Training method 2

This is the training method if you want to use a wall.
If you started by sticking to the wall like this the battou would be a lot different from the very get-go, so instead start with your right shoulder 5 cm away from the wall to draw your sword.
From this position calmly pull out your sword and depending on how the angle of your sword changes, the tsukagashira will generally hit the wall.
From there just as mentioned before, pull back your right shoulder blade, while bringing forth your clavicle, move your right hip as you draw your sword.
If you do it too fast, you might run the risk of bending your sword or cutting of breaking your saya, so use your body as much as possible and draw your sword slowly in order for the tsukagashira to not end up hitting the wall.
Also, please make sure as much as possible to not raise your fist when drawing the sword.
Try to think of drawing the sword parallel to the ground.
Open up and stretch your body to its fullest extent and slowly draw your sword.
This has been the training method when using a wall.

Important points

Next up, I’m going to explain a few important points with a partner.
Right here, please be careful not to lower the kissaki too much.

I’ll explain to you how to receive/catch the opponent’s attack.

Do this kind of movement.

In the moment of receiving the attack, I hit my opponent’s sword with the 鎬 (shinogi – ridges on the blade), but from there I move my sword so I put his sword on the 峰 (mine – back of the sword) of mine, all whilst receiving his attack.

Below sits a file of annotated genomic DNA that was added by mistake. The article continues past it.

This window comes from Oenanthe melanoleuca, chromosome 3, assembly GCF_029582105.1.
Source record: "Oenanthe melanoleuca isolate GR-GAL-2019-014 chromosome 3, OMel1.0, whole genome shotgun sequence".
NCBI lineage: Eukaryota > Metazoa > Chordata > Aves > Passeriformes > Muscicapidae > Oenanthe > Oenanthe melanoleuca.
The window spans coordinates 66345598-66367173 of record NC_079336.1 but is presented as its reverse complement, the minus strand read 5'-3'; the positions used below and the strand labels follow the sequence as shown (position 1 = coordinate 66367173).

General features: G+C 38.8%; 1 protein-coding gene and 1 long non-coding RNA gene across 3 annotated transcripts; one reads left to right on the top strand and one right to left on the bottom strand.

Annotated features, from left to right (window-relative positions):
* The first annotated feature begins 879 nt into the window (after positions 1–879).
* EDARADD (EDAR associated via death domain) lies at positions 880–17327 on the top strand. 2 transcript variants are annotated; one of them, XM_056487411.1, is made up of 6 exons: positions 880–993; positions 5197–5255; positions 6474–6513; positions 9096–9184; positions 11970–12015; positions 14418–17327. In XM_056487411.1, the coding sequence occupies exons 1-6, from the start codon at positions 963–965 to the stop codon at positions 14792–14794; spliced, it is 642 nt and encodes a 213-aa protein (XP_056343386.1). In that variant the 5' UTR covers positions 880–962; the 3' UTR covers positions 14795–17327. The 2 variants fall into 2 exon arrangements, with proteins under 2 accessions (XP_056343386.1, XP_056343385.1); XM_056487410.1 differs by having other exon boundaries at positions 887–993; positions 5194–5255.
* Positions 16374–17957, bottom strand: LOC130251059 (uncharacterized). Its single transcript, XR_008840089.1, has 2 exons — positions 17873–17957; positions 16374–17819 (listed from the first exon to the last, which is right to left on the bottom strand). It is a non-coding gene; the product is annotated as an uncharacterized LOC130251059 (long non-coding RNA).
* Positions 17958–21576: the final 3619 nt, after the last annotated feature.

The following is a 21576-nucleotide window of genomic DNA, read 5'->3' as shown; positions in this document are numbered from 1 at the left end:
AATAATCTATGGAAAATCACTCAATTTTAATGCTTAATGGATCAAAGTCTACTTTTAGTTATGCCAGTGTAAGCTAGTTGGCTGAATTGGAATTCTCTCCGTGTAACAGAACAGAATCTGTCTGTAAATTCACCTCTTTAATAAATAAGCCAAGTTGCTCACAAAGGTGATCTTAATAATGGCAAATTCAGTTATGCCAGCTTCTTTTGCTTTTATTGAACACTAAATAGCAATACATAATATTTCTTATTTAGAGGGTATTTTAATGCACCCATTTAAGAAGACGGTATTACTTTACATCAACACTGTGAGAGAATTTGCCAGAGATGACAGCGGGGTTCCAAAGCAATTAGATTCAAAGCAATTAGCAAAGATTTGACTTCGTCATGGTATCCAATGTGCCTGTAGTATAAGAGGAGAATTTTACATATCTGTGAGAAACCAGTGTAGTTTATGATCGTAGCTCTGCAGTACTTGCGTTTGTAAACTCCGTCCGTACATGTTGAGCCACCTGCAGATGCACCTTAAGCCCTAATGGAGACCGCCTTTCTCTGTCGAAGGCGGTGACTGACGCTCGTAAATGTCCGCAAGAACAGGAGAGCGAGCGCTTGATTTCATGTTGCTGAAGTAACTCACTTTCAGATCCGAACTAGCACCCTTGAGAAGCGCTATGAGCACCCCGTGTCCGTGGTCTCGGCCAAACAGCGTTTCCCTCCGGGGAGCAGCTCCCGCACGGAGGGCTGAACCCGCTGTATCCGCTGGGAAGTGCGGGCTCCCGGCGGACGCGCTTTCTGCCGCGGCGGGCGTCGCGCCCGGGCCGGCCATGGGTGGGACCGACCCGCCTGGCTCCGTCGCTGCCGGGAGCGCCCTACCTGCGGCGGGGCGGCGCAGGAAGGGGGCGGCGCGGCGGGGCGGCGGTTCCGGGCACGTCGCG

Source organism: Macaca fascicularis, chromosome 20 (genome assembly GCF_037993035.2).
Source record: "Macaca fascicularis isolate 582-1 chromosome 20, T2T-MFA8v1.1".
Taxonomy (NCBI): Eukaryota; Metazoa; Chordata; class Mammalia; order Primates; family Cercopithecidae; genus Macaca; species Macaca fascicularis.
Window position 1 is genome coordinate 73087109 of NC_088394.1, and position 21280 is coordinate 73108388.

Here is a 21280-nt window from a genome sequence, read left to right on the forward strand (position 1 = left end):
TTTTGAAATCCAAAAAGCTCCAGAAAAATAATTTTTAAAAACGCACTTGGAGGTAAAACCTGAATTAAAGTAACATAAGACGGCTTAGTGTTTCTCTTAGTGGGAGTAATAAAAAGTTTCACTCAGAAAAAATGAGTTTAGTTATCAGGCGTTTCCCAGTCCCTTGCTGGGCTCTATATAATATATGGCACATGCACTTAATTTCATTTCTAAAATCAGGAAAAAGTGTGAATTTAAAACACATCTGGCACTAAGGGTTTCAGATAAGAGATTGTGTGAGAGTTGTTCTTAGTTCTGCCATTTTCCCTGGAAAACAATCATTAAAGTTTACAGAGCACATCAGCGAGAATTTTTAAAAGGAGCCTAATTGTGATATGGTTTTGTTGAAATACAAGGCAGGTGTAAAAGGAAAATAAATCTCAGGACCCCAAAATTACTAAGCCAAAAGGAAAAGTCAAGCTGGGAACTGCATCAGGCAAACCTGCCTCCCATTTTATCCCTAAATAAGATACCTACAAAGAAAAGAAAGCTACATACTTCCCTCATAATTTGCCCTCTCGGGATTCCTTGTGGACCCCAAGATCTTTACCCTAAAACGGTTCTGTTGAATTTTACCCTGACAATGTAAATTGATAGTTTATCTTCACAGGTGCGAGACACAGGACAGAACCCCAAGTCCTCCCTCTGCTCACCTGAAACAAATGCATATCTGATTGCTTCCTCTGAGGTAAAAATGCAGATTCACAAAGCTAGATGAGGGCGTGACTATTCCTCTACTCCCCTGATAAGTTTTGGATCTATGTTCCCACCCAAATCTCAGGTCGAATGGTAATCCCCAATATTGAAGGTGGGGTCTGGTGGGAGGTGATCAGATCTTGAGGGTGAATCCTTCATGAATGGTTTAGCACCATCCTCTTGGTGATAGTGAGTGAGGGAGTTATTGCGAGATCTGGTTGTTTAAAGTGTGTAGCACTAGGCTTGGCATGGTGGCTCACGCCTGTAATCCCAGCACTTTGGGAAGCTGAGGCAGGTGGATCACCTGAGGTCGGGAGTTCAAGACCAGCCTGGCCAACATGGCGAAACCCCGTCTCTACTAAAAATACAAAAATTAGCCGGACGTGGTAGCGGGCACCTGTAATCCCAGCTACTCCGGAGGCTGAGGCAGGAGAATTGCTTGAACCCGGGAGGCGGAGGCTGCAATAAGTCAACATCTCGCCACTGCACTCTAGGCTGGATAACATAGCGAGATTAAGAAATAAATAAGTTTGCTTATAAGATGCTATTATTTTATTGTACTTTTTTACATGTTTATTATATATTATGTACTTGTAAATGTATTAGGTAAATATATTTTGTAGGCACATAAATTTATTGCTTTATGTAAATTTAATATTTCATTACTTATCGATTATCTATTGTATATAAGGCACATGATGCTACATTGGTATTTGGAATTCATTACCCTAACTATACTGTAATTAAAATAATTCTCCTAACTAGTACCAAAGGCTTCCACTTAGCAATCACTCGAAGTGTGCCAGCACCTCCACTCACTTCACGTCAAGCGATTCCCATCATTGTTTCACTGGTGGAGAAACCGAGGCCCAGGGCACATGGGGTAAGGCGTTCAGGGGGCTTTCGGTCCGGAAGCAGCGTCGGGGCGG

While I twist my wrist outwards, I move his sword from the 鎬 (shinogi) to the 峰 (mine) or my sword to receive his attack.

Do not catch the opponent’s attack with the blade like this. If you do this, your sword’s blade will get damaged and your sword might end up breaking. Because of that, please make sure to not receive/catch the attack with the blade but have it go from the 鎬 (shinogi) to the 峰 (mine) by moving your sword.

Also, do not stop the attack. Please make sure to use the recoil from receiving the attack to perform the motion of cutting their forearm right after.
Please do not stop the opponent’s sword like this. In the very moment their sword hits yours, flip over your sword to cut their forearm.

Onto the next point.
After receiving the attack, you might be prone to raising your arms above your head when intending to cut your opponent’s forearms.
Since this is especially a common beginner’s mistake, please make sure to not do that but instead, for the time being, do it slowly with only small movements to cut the forearm.
To tell you the truth, in a real situation you won’t be able to cut the opponent’s forearm with movements as small as these. The actual movement is slightly bigger.
As you could see, in actuality I raise the sword up to the height of my face. However, with just that I wouldn’t be able to build up enough force for the slash, so I add the motion of swiftly switching my feet with a jump to perform a proper and clean cut/slash.





稽古法 壱





稽古法 弐